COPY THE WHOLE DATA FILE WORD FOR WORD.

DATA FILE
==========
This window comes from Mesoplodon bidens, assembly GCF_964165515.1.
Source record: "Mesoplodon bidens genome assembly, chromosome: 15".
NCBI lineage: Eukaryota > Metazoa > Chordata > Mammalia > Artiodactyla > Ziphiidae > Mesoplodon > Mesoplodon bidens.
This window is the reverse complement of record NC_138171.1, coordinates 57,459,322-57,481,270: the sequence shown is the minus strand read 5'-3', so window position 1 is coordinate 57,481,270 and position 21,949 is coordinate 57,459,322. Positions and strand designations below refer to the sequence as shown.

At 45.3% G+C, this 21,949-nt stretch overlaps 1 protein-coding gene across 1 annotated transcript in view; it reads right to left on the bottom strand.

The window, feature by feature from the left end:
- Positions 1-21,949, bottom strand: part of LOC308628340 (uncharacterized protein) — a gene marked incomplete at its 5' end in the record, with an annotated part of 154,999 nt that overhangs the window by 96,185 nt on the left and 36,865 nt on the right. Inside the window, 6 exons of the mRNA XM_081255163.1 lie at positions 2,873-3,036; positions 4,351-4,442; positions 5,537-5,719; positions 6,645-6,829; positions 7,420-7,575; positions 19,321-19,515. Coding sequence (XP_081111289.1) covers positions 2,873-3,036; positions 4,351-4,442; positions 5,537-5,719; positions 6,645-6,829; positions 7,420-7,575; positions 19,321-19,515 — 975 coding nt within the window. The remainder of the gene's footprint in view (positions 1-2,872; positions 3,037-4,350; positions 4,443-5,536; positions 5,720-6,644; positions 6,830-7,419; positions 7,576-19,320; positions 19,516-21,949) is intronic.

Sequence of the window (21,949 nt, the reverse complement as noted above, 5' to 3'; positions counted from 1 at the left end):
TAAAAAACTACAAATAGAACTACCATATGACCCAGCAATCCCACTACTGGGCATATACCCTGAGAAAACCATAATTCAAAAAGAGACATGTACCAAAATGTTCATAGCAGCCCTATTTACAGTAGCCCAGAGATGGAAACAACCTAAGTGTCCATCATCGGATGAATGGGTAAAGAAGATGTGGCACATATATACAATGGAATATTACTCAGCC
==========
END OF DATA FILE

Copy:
This window comes from Mesoplodon bidens, assembly GCF_964165515.1.
Source record: "Mesoplodon bidens genome assembly, chromosome: 15".
NCBI lineage: Eukaryota > Metazoa > Chordata > Mammalia > Artiodactyla > Ziphiidae > Mesoplodon > Mesoplodon bidens.
This window is the reverse complement of record NC_138171.1, coordinates 57,459,322-57,481,270: the sequence shown is the minus strand read 5'-3', so window position 1 is coordinate 57,481,270 and position 21,949 is coordinate 57,459,322. Positions and strand designations below refer to the sequence as shown.

At 45.3% G+C, this 21,949-nt stretch overlaps 1 protein-coding gene across 1 annotated transcript in view; it reads right to left on the bottom strand.

The window, feature by feature from the left end:
- Positions 1-21,949, bottom strand: part of LOC308628340 (uncharacterized protein) — a gene marked incomplete at its 5' end in the record, with an annotated part of 154,999 nt that overhangs the window by 96,185 nt on the left and 36,865 nt on the right. Inside the window, 6 exons of the mRNA XM_081255163.1 lie at positions 2,873-3,036; positions 4,351-4,442; positions 5,537-5,719; positions 6,645-6,829; positions 7,420-7,575; positions 19,321-19,515. Coding sequence (XP_081111289.1) covers positions 2,873-3,036; positions 4,351-4,442; positions 5,537-5,719; positions 6,645-6,829; positions 7,420-7,575; positions 19,321-19,515 — 975 coding nt within the window. The remainder of the gene's footprint in view (positions 1-2,872; positions 3,037-4,350; positions 4,443-5,536; positions 5,720-6,644; positions 6,830-7,419; positions 7,576-19,320; positions 19,516-21,949) is intronic.

Sequence of the window (21,949 nt, the reverse complement as noted above, 5' to 3'; positions counted from 1 at the left end):
TAAAAAACTACAAATAGAACTACCATATGACCCAGCAATCCCACTACTGGGCATATACCCTGAGAAAACCATAATTCAAAAAGAGACATGTACCAAAATGTTCATAGCAGCCCTATTTACAGTAGCCCAGAGATGGAAACAACCTAAGTGTCCATCATCGGATGAATGGGTAAAGAAGATGTGGCACATATATACAATGGAATATTACTCAGCC